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The Silicon Valley investors who secretly bought up $800 million in Northern California real estate reveal unexpected plans for ‘a city of yesterday’


A long stretch of road in California farmland leads into the horizon, which is dotted with wind turbines.
A stealth campaign by Silicon Valley elites with a dream of turning a swath of California farmland into a new age city has ranchers who live here challenging their tactics as well as their motives.

  • A mysterious company backed by Silicon Valley investors has been purchasing land near San Francisco.
  • Until recently, the development plans behind their $800 million investment have been unknown.
  • They're planning to build a retro city on the 52,000 acres of farmland they bought.

The Silicon Valley investors that got the government's attention by gobbling up $800 million worth of land outside San Francisco say the mystery city they plan on building is, well… kinda retro.

"We think that there's so much wisdom in how we built cities and towns over the last hundreds of thousands of years in some places. And so from the beginning, we've believed that you go back to go forward," Jan Sramek, founder and CEO of California Forever, told KQED on Monday.

The New York Times reported in August that Sramek — a 36-year-old former Goldman Sachs trader — and a group of some of tech's most recognizable names, including Marc Andreessen, Laurene Powell Jobs, Michael Moritz of Sequoia Capital, and LinkedIn cofounder Reid Hoffman together funded a new company called Flannery Associates, which purchased about 52,000 acres of farmland around Travis Air Force Base in rural Solano County, north east of the Bay Area.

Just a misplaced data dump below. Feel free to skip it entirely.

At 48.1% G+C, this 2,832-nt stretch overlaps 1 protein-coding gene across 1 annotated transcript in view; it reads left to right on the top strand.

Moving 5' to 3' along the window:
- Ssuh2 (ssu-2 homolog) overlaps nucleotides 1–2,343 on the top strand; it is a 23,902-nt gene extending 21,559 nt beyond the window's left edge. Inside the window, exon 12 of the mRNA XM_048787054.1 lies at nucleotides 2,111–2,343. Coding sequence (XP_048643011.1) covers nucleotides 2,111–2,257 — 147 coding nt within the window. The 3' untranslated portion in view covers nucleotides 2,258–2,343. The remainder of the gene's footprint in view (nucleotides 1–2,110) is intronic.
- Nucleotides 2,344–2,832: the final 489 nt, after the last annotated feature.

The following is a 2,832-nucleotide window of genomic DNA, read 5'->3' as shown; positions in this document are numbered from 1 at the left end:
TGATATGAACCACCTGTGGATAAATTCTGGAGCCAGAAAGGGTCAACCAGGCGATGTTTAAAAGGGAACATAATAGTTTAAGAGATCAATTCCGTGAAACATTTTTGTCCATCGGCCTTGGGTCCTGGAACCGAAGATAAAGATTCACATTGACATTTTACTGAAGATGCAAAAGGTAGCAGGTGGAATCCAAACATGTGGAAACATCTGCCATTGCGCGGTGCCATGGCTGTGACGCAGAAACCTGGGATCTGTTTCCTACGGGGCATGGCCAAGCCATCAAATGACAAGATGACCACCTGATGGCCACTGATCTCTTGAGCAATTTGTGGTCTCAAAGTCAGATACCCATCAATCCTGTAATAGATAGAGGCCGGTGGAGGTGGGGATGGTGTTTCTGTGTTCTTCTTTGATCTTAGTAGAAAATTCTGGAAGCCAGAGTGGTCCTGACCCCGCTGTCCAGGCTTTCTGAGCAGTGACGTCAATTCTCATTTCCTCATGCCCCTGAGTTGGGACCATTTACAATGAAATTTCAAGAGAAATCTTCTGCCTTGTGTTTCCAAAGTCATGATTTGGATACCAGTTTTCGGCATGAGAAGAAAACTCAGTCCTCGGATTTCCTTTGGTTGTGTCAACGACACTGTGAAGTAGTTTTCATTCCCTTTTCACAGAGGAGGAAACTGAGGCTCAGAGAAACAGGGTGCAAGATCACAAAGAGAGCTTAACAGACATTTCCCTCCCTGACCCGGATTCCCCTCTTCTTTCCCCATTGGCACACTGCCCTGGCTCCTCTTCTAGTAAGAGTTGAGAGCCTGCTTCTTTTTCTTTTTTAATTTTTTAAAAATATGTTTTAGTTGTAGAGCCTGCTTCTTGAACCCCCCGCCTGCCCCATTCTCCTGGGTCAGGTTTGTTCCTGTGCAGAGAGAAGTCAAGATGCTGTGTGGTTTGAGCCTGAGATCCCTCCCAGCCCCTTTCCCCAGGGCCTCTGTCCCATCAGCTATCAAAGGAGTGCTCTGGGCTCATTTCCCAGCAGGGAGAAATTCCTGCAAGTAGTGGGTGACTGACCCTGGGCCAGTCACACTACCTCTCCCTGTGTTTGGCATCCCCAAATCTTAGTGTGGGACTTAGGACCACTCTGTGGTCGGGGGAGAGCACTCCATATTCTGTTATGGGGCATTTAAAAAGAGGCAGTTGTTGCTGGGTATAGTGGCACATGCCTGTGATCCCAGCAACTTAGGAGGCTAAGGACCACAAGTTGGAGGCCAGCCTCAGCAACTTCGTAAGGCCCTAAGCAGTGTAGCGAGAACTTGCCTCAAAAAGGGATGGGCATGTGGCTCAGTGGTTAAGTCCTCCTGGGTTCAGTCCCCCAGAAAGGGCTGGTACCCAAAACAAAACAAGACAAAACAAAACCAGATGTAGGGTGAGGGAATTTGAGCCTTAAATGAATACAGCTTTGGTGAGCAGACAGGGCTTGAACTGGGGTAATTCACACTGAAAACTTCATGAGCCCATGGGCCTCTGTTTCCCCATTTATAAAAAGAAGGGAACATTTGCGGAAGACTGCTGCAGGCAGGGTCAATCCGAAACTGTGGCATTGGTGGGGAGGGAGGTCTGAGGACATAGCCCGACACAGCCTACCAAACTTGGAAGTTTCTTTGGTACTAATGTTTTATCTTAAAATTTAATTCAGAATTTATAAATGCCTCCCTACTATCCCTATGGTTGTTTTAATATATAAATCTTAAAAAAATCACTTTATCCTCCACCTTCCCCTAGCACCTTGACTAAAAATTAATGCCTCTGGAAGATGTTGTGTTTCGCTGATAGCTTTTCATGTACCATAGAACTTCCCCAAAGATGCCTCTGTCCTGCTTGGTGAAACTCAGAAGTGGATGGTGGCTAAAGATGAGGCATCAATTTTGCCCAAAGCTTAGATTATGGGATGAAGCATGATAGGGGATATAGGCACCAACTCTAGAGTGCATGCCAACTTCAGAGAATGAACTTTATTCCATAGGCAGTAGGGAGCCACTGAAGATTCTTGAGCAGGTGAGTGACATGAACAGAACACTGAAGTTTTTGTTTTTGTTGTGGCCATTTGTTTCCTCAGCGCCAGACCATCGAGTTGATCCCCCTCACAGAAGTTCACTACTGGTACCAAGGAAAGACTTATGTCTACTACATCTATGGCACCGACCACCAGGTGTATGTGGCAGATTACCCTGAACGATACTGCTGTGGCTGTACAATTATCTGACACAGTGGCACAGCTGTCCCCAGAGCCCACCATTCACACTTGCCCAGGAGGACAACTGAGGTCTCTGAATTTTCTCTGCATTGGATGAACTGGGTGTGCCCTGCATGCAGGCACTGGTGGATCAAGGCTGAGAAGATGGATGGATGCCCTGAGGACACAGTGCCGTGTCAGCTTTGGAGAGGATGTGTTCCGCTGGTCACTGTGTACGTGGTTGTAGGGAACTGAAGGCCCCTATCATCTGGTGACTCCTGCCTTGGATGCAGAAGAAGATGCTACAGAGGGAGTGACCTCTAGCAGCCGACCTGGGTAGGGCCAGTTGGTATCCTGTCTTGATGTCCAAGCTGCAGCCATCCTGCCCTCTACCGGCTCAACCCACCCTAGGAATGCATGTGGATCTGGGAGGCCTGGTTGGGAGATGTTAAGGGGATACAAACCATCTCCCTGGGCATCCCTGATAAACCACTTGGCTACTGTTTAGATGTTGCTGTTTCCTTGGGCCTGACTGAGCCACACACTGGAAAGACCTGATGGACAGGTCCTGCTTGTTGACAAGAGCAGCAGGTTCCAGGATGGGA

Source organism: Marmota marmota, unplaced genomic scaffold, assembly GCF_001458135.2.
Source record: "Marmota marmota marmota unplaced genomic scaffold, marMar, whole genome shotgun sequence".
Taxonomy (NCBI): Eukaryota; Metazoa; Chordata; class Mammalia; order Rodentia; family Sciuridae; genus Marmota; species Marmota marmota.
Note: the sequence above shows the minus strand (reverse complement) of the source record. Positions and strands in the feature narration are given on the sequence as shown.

Solano County on a map
Solano County

"The plans that people put forward will be very inspired by those great old American neighborhoods that someone who was born 100 years ago will recognize," Sramek told KQED. "And so I think we are very different than many of the attempts to build new cities by people who've been wooed by the vision of some star architects to build the city of tomorrow. We want to build a city of yesterday."

Sramek said the "dominant" housing types in the new city should be row houses, which he called one of the "most underappreciated types of types of buildings."

"You can have small construction firms build them. They can be built much more cheaply. They can be single-family row houses where you have a yard," he said.

Critics, including Fairfield mayor Catherine Moy, say developing on some of the limited remaining agricultural land in California is "not a good idea," she told KQED.

"Here's my suggestion: these billionaires take their billions of dollars and go back down to Silicon Valley and build high-rise apartments there that are low income so that their employees can work and live in the same area," Insider previously reported Moy said.

A different style of smart city for Solano

Silicon Valley personalities from Bill Gates to Elon Musk have long held visions of their own "smart cities" meant to serve as tech-forward utopias for their residents.

Earlier this year, Musk purchased 3,500 acres of land outside of Austin, Texas, to build a town he intends to call "Snailbrook" for his company employees to live in.

Those who live near existing Boring Company and SpaceX developments in Bastrop Country, including Chap Ambrose, a computer programmer, have doubts about the sustainability and vision of such ever-expanding projects.

"I just have no faith that the leadership there values the environment and these shared resources," Ambrose told The Washington Post, adding that he wants Musk to "do better here and be a good neighbor."

California Forever did not immediately respond to a request for comment sent by Insider.

Azmi Haroun contributed to this report.

Read the original article on Business Insider



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